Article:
Divergent Planes: Part Three

Sam experiences a strange parallel


Designed by Emily Andras

Adam Albaari

The place was an odd sight in relation to its surroundings.

I pulled out the note my brother had given me to check that I had the correct address. I did.

I was in a part of Bed-Stuy that was being swept over by a tidal wave of eco-friendly restoration projects. There wasn’t anything but boarded up windows and rusting metal barriers on either side of the beautifully post-modern and newly renovated Wright Treatment Clinic. The contrast was shocking, but wasn’t entirely out of the ordinary.

I walked into the waiting room and saw the secretary smiling at me. It was a disarming, friendly smile that made me slightly nervous.

I walked over to her.

“I have an appointment for 2:30,” I said.

She nodded and without a word, she pointed to the doorway of a private office behind the desk. Just as I looked at the door, it opened.

Standing in the doorway was a dark-haired woman in an expensive looking pantsuit. She smiled at me.

“Dr. Wright,” the secretary said. “This is your 2:30.”

“Thank you,” the woman said. She motioned for me to come through the doorway. “Are you ready?”

We shared the same simultaneous smile that strangers give each other. I extended my hand.

“Sam Whitman, hi,” I said. I clasped my clammy hand with her soft one.

“Dr. Elise Wright. It’s a pleasure. Please, choose a seat,” she said as we went into her office.

“So, Mr. Whitman,” she continued. “Since your brother was the one who contacted us, I assume you two spoke a little about what it is that I do?”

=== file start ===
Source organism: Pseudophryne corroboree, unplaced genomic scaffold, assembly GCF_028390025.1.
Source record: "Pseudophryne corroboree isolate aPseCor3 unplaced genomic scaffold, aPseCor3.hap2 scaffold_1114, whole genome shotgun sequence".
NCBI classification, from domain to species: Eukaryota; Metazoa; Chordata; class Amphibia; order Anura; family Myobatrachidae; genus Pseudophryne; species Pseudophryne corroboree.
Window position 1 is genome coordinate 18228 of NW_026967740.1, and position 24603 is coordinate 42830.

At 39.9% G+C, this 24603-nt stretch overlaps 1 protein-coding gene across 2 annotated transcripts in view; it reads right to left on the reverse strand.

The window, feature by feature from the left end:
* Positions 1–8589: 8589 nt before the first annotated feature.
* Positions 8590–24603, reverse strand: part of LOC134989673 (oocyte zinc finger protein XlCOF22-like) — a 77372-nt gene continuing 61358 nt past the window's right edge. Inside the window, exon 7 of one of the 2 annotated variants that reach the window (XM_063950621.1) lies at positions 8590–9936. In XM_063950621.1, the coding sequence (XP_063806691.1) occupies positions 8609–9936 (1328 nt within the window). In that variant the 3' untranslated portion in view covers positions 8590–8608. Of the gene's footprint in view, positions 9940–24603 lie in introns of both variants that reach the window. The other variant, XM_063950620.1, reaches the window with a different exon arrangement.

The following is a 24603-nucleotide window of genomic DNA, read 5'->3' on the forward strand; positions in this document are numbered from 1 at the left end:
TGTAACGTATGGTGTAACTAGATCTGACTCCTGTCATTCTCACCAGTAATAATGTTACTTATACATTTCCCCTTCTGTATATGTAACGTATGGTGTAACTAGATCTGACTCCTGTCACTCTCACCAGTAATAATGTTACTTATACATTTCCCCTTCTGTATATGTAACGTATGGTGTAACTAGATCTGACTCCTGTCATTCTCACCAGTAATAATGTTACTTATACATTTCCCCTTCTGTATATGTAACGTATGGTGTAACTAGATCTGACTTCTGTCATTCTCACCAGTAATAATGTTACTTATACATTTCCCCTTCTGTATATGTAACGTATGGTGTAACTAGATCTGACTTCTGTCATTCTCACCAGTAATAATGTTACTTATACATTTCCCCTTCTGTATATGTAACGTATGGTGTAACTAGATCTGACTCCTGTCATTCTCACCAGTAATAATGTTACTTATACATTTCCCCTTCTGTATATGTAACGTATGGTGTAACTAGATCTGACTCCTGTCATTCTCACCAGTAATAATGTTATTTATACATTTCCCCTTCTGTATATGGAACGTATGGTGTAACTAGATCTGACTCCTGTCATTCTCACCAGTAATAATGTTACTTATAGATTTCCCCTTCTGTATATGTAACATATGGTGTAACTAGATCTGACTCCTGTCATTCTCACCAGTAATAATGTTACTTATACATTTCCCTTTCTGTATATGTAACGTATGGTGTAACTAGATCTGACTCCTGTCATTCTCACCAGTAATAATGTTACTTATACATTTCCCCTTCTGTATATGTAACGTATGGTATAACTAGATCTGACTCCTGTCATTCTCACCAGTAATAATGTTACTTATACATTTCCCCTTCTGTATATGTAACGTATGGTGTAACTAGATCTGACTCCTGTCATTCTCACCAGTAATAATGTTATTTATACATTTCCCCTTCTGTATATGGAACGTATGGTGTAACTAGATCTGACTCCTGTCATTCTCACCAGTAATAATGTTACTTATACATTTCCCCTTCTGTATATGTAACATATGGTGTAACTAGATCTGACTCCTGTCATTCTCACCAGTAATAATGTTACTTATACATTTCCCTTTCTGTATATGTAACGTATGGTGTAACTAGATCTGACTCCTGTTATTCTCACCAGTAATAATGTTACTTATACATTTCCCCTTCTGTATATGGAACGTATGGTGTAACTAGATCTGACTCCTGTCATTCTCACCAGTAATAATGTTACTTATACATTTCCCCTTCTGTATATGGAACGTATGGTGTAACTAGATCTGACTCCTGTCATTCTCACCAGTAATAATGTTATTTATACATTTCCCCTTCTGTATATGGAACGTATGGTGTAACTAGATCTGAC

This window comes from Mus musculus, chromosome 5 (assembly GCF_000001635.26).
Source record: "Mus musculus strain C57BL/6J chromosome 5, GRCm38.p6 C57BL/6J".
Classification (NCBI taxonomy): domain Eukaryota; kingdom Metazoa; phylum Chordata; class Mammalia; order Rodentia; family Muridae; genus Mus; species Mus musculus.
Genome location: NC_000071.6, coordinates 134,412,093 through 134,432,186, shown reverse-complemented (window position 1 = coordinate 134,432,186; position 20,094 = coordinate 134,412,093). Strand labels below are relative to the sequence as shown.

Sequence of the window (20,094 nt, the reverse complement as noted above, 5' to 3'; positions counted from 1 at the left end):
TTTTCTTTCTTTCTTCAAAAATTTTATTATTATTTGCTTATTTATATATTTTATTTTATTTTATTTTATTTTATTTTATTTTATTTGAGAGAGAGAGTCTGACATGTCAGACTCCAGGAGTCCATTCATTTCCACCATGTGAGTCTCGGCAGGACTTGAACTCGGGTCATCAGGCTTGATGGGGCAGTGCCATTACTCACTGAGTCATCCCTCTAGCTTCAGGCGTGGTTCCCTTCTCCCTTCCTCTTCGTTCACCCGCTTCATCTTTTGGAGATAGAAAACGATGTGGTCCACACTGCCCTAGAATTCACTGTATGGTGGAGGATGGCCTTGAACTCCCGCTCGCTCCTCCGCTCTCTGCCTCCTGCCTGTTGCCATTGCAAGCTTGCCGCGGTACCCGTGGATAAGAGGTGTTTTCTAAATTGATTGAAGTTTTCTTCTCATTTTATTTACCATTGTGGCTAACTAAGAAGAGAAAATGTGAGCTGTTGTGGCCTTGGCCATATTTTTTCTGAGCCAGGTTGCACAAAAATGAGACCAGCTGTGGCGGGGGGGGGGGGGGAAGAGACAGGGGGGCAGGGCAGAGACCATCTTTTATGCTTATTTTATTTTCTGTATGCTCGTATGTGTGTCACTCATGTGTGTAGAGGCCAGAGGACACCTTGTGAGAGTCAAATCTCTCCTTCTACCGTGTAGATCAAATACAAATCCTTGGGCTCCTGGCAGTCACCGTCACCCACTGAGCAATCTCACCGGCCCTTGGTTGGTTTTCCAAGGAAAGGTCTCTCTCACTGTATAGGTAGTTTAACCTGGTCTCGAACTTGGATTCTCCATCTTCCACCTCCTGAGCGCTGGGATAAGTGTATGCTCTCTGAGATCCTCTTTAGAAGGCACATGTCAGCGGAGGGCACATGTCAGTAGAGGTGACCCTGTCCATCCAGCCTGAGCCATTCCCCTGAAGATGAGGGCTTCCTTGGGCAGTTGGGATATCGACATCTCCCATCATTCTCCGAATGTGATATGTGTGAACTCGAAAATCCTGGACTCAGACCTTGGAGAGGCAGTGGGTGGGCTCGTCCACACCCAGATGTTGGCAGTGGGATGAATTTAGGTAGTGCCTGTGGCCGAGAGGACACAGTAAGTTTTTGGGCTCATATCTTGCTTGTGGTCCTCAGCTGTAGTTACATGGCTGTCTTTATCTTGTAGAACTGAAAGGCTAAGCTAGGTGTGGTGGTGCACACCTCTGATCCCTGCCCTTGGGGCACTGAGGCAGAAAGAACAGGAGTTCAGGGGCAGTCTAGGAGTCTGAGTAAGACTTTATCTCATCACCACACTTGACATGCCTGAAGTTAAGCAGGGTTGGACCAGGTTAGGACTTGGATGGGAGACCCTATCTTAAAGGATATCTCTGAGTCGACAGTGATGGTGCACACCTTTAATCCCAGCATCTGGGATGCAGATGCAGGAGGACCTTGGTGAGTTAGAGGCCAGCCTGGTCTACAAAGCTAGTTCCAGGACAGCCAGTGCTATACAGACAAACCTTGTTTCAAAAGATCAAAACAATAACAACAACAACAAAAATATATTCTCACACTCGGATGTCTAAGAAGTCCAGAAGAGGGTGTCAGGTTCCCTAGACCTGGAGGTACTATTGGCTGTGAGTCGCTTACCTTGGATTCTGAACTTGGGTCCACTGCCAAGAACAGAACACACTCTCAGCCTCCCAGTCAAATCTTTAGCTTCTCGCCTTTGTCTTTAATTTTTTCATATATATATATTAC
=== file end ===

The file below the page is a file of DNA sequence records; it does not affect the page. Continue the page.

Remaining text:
Dr. Wright spoke through a continuous smile. She seemed oddly familiar, but I reasoned that it was probably because all clinical psychiatrists seemed to carry the same look of laid-back professionalism that Dr. Wright exuded.

“He said your practice was perfect for me,” I said. “Though I don’t know exactly why he said that.”

“We do something very specific here,” she responded without a moment’s pause. “My practice is for people suffering from a very special and unique form of depression.” Her cadence reminded me of the robotic voice you’d hear describing side effects on anti-depressant commercials. “Do you feel like the things that you’re experiencing are different from what you would normally understand to be depression?”

She gave me that same look of concern and affection that the secretary gave me — not a similar look, but exactly the same expression. It was then that I noticed the similarities between Dr. Wright and her secretary. Even though Dr. Wright was significantly older, the two seemed to share every other physical characteristic. Both were brunettes, both of them had the same light brown eyes and the exact same pale complexion.

They were not identical, but I was sure they were the same.